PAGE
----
And we measured the food and weighed the mice carefully every week for almost 18 weeks. At the end of 18 weeks, the first group of mice, who ate randomly, were obese, where at the same time, they had a host of different diseases – they were really morbidly sick – where the second group that ate within eight to 12 hours were completely healthy. But what is more surprising is this: If we take those morbidly sick mice and give them the same diet, same number of calories, and they have to eat only within eight to ten hours, they become healthy. This was a really earth-shattering, eureka moment for us, because for the first time in the history of nutrition science, we found that when we eat is as important as what or how much we eat.
Well then, how do we translate that to humans? The first thing we wanted to know is, when do people eat? To do that, we started a new study – and people usually sign up for the study at mycircadianclock.org – and then, since people love to take pictures, we asked them to take pictures of every single thing that they eat or drink, and we’d do the rest. So when the pictures come to our server, we add them on a timeline so that it’s easy for us to figure out when they eat. And they continue taking pictures for almost two to three weeks. So that we can take a nice snapshot of their food life during the weekdays and weekends. And you can see, for this particular person, he or she eats very randomly throughout the day.
And if you look at the weekday and weekend pattern, those are also very random. And if you combine the weekday and weekend, there is another interesting thing that comes up. It appears as if the person is on the East coast during the weekday and comes to the West coast on the weekend, which is also very bad for our circadian clock. Now, if we combine all of this data and plot it as if we are looking at a clock, then you can see that this person was eating almost around the clock. He’s not an outlier, actually.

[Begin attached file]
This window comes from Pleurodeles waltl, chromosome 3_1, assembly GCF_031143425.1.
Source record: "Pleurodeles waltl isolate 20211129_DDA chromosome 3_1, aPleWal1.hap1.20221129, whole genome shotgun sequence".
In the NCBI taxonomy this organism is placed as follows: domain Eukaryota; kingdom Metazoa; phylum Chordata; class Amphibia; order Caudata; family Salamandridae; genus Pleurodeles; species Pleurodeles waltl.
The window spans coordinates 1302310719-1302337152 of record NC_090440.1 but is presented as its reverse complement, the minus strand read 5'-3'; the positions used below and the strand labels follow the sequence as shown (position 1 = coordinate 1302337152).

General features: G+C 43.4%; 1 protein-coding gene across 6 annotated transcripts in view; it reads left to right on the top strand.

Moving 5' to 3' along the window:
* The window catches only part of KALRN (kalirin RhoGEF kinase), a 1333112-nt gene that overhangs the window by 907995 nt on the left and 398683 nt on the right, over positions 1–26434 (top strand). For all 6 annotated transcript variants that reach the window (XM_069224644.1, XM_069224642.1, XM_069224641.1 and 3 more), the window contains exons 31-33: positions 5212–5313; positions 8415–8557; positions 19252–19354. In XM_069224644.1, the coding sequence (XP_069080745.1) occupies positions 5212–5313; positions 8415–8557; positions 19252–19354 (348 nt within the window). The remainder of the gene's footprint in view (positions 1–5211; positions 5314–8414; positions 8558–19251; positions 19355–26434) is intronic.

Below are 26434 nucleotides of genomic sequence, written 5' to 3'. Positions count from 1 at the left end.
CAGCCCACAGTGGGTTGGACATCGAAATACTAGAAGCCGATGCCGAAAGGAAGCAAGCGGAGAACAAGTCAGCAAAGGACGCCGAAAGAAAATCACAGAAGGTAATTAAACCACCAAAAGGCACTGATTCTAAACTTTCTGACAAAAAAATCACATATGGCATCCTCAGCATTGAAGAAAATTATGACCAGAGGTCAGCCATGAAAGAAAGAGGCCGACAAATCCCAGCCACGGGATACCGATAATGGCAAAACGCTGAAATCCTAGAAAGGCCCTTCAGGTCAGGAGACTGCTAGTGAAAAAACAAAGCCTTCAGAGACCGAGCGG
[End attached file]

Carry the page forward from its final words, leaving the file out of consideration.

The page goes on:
If we look at the first 150 people who had signed up, nearly 50 percent of adults who actually have regular 8 to 5 jobs, eat for 15 hours or longer. So that means if they have their first bite at 7:00 in the morning, the last bite or last sip of wine happens at 9:00 or later. What is interesting is, if we feed mice even a healthy diet, and they eat for 15 hours or longer, then slowly they become overweight and they get all these diseases. So that’s why we wanted to ask a very simple question. We brought back people who were eating for 15 hours and were a little overweight, and asked them to eat whatever they want within ten hours of their own choosing, and we wanted to see what happens to them.
So within three to four months, these people actually boosted up their circadian rhythm and they lost the excessive body weight that they had. And over the last one year, we’ve had thousands of people from all over the world who are signing up either through our study or doing this by themselves. They try to eat all of their food somewhere between 8, 10 or 11 hours. And when they do that, after a few weeks, they’re truly amazed by the untapped potential of the healing power of circadian rhythm. Almost all of them lose a little bit of weight, but as they continue, they actually feel much better, more energetic throughout the day.
They sleep much better at night, and their mood is much better; they feel very sharp. And slowly, over months, they suffer less from different diseases of the gut, heart, immune system, diabetes and even some of the mental diseases. So we’re truly excited about this study, but at the same time, we learned another very important insight, and let me share that with you. That is, circadian clock tunes the potency of almost every drug that we take for almost every disease. So that means, at certain times of the day, the drug is more potent and can cure you, but at the wrong time of the day it can have a more severe adverse effect, as if it’s a poison.
So this is really important. And the effect is not even only to drugs, at what time of the day we take our flu shots, at what time we schedule our surgery for liver or heart, does matter. Even cancer patients who are going through chemotherapy or radiation therapy, it really matters whether they schedule the chemo or radiation in the morning or late in the afternoon. So this new knowledge about circadian rhythm is poised to start a new revolution in healthcare and healthy habits. Because the current idea of taking care of your health by counting calories and counting steps is just prehistoric.
And the same software and tools that our tech companies are using to make us watch more arts, sleep less and eat around the clock can be used for something better. We can have devices and sensors that can create a nice circadian lighting environment around us. Sensors can go on us to monitor our own circadian rhythm every day and how it interacts with the real outside world. Devices can prompt us what to eat and when to eat to boost our circadian rhythm. And even there will be smart pills and programmed drug pumps that can deliver the right medicine, at the right dose, at the right time, even in the middle of our sleep, so that we can get cured much faster.